Iran hanged two men on Monday on charges of blasphemy as summary executions continue to mount after months of unrest across the Islamic Republic.
Death sentences handed down for blasphemy remain rare in Iran, despite more than 200 executions Tehran has carried out this year alone, Norway-based Iran Human Rights reported.
Yousef Mehrad and Sadrollah Fazeli Zare were executed in central Iran’s Arak prison after they were arrested in May 2020 for their participation in a Telegram channel dubbed ‘Criticism of Superstition and Religion’, according to the US Commission on international religious freedom.
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It is unclear what exactly the two men wrote on the messaging channel, but both were forced to face months of solitary confinement and prevented from contacting their families.
According to Iran’s Judicial News Agency Mizan, the men were arrested for allegedly insulting Islam’s Prophet Mohammed and claimed to have burned a Koran.
Tehran has increased its executions over the past year following riots that erupted in September over women’s rights issues after Mahsa Amini, 22, was beaten and arrested by Iranian morality police who said she was wearing her hijab improperly.
Amini later succumbed to his wounds, sparking a fury across Iran and sparking massive anti-regime protests.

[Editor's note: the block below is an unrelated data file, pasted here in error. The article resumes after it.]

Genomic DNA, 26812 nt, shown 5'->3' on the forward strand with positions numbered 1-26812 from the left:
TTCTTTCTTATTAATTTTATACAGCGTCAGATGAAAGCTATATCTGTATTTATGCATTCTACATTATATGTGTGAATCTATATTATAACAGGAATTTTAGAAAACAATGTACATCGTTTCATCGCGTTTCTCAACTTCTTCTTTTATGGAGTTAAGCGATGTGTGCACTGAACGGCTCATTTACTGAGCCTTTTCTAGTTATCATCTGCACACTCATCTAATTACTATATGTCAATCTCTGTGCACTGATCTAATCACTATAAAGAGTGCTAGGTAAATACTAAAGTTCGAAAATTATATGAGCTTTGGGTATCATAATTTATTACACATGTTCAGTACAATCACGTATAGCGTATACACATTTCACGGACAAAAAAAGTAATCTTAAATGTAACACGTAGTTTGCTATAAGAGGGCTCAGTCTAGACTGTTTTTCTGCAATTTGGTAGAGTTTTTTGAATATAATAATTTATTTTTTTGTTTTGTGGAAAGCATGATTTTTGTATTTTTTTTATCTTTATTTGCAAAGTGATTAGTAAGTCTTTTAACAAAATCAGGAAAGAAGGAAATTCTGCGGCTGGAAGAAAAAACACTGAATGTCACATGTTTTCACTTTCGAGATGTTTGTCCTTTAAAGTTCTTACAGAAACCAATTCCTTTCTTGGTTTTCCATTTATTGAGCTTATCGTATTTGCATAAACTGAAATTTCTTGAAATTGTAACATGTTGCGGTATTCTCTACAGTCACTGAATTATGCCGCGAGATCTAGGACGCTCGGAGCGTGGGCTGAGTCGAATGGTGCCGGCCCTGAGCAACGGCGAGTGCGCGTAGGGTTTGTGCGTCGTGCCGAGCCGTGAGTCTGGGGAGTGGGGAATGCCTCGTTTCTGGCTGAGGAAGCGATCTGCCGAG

As of March 2023, Iranian authorities have reportedly admitted that at least 22,000 people have been arrested in connection with the protests, hundreds have been killed and dozens sentenced to death.
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According to Amnesty International, it is estimated that thousands of minors have been subjected to the same type of torture as the adults arrested in coordination with the protests, and have not only endured harsh living conditions in their detention, but also “beatings, floggings[s]electric shock, rape and other sexual violence” against children as young as 12.
Unfair trials, gross human rights violations and summary executions have become increasingly common in Iran since December, when the first executions were carried out in connection with women’s rights protests.
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The director of the Iran Human Rights group condemned Monday’s executions as “medieval in nature” and said: “The international community must demonstrate by its reaction that executions for expressing an opinion are intolerable.”
“The international community’s refusal to react decisively is a green light for the Iranian government and all like-minded people around the world,” he added in a statement.
The Associated Press contributed to this report.